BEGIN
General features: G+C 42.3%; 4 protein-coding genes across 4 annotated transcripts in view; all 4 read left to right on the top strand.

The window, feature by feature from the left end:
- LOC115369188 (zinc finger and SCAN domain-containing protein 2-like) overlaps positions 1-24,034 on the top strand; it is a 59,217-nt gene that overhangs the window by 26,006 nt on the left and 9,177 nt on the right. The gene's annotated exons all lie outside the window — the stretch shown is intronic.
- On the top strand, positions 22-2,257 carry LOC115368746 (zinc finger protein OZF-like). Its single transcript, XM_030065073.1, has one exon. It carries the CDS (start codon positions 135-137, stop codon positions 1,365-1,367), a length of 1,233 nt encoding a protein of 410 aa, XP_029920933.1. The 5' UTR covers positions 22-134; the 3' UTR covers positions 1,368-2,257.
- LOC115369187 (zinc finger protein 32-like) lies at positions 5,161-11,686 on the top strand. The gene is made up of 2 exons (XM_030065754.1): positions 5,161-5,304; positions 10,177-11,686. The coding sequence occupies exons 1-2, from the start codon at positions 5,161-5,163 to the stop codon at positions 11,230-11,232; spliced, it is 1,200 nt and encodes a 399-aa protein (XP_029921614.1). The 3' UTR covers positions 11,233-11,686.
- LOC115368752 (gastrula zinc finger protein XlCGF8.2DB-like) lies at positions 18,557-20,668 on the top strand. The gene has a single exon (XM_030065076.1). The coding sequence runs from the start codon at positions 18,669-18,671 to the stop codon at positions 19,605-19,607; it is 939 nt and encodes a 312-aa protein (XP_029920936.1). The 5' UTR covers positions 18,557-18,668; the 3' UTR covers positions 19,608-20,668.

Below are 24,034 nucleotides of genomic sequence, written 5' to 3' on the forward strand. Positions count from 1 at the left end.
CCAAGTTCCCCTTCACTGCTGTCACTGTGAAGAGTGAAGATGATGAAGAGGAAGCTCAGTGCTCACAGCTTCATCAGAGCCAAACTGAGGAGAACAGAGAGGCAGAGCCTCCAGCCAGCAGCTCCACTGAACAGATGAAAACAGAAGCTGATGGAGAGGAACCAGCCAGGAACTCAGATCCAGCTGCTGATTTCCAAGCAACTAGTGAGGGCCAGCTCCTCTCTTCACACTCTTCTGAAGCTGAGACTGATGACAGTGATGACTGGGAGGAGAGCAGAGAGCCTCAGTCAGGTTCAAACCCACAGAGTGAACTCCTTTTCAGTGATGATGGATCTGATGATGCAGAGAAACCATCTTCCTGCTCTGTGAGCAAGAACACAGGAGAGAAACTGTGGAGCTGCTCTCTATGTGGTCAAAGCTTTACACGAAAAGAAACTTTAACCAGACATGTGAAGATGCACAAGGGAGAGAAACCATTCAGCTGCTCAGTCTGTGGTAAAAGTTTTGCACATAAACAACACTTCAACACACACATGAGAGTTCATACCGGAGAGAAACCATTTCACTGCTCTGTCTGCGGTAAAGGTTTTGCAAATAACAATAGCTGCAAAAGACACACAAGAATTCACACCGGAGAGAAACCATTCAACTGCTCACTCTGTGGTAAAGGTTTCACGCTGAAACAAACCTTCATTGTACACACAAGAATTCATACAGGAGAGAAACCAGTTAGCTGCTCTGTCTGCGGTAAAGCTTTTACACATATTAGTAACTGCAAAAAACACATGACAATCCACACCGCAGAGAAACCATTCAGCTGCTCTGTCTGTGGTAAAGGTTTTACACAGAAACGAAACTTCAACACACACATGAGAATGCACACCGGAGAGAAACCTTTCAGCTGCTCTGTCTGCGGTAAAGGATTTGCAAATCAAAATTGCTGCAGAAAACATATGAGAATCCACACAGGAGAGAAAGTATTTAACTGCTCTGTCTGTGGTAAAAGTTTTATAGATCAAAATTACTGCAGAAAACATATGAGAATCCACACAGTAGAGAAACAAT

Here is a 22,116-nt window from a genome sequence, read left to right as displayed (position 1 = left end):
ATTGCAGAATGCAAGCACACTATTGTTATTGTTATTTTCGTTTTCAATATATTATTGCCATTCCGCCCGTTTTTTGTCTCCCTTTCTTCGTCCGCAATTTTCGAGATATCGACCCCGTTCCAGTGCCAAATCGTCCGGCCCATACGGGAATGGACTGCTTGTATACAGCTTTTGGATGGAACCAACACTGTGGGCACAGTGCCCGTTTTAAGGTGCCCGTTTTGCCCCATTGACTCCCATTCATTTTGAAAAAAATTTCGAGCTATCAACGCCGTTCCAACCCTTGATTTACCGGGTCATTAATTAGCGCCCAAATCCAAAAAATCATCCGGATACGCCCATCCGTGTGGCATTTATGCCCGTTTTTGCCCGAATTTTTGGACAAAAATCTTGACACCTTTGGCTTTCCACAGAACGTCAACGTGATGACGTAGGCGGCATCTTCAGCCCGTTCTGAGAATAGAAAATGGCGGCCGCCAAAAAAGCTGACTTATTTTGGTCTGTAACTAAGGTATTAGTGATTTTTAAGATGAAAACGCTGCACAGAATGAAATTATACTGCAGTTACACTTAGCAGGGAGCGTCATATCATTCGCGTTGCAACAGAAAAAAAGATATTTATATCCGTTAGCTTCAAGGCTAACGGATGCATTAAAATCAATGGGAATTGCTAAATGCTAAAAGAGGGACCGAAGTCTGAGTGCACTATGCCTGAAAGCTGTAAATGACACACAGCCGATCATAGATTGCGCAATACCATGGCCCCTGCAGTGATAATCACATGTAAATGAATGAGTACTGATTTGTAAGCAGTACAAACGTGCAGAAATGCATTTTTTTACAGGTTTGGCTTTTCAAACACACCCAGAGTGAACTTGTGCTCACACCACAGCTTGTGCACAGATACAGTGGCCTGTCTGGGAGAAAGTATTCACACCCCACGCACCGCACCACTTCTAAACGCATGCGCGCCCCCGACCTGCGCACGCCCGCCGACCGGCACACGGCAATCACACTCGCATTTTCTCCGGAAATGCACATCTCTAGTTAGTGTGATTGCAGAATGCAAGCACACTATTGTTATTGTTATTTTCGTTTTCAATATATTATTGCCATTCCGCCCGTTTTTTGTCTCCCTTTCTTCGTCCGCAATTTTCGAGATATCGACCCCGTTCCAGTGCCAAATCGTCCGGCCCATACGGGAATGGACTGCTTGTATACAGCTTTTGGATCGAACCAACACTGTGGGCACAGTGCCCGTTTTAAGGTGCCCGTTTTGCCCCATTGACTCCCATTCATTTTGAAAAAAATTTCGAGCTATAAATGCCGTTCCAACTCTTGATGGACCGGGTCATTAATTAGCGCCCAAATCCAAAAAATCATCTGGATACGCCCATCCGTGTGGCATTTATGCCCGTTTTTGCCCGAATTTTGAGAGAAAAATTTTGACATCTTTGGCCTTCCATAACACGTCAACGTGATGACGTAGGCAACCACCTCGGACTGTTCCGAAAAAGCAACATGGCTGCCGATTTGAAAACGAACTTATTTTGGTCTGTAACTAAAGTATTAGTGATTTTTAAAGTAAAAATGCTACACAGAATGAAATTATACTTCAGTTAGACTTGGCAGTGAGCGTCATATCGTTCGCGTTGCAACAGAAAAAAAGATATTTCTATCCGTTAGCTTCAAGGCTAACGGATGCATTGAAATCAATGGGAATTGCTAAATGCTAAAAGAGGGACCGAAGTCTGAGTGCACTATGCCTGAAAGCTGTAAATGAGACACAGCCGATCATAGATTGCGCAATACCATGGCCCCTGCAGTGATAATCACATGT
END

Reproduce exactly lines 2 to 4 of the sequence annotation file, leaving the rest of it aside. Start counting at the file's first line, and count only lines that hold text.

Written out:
The window, feature by feature from the left end:
- LOC115369188 (zinc finger and SCAN domain-containing protein 2-like) overlaps positions 1-24,034 on the top strand; it is a 59,217-nt gene that overhangs the window by 26,006 nt on the left and 9,177 nt on the right. The gene's annotated exons all lie outside the window — the stretch shown is intronic.
- On the top strand, positions 22-2,257 carry LOC115368746 (zinc finger protein OZF-like). Its single transcript, XM_030065073.1, has one exon. It carries the CDS (start codon positions 135-137, stop codon positions 1,365-1,367), a length of 1,233 nt encoding a protein of 410 aa, XP_029920933.1. The 5' UTR covers positions 22-134; the 3' UTR covers positions 1,368-2,257.